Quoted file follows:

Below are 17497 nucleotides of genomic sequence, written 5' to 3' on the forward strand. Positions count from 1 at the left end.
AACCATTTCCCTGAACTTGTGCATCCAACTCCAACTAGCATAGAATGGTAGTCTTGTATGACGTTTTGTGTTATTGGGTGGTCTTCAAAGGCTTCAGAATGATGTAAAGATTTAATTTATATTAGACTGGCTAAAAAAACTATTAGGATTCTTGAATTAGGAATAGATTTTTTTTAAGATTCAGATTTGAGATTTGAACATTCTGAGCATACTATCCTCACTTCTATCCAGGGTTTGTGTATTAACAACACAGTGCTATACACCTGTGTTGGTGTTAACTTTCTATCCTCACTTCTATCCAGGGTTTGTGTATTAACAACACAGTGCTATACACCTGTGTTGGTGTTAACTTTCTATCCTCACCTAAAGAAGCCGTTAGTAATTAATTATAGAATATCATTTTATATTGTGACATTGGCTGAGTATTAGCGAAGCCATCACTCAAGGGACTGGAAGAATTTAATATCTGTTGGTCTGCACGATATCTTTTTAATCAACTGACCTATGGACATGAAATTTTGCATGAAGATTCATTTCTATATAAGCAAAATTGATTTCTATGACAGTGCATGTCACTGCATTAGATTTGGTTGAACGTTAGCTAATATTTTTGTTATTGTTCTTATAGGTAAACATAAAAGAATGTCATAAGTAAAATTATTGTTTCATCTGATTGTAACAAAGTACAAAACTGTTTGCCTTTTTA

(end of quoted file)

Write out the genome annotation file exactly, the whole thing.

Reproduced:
Below are 17497 nucleotides of genomic sequence, written 5' to 3' on the forward strand. Positions count from 1 at the left end.
AACCATTTCCCTGAACTTGTGCATCCAACTCCAACTAGCATAGAATGGTAGTCTTGTATGACGTTTTGTGTTATTGGGTGGTCTTCAAAGGCTTCAGAATGATGTAAAGATTTAATTTATATTAGACTGGCTAAAAAAACTATTAGGATTCTTGAATTAGGAATAGATTTTTTTTAAGATTCAGATTTGAGATTTGAACATTCTGAGCATACTATCCTCACTTCTATCCAGGGTTTGTGTATTAACAACACAGTGCTATACACCTGTGTTGGTGTTAACTTTCTATCCTCACTTCTATCCAGGGTTTGTGTATTAACAACACAGTGCTATACACCTGTGTTGGTGTTAACTTTCTATCCTCACCTAAAGAAGCCGTTAGTAATTAATTATAGAATATCATTTTATATTGTGACATTGGCTGAGTATTAGCGAAGCCATCACTCAAGGGACTGGAAGAATTTAATATCTGTTGGTCTGCACGATATCTTTTTAATCAACTGACCTATGGACATGAAATTTTGCATGAAGATTCATTTCTATATAAGCAAAATTGATTTCTATGACAGTGCATGTCACTGCATTAGATTTGGTTGAACGTTAGCTAATATTTTTGTTATTGTTCTTATAGGTAAACATAAAAGAATGTCATAAGTAAAATTATTGTTTCATCTGATTGTAACAAAGTACAAAACTGTTTGCCTTTTTA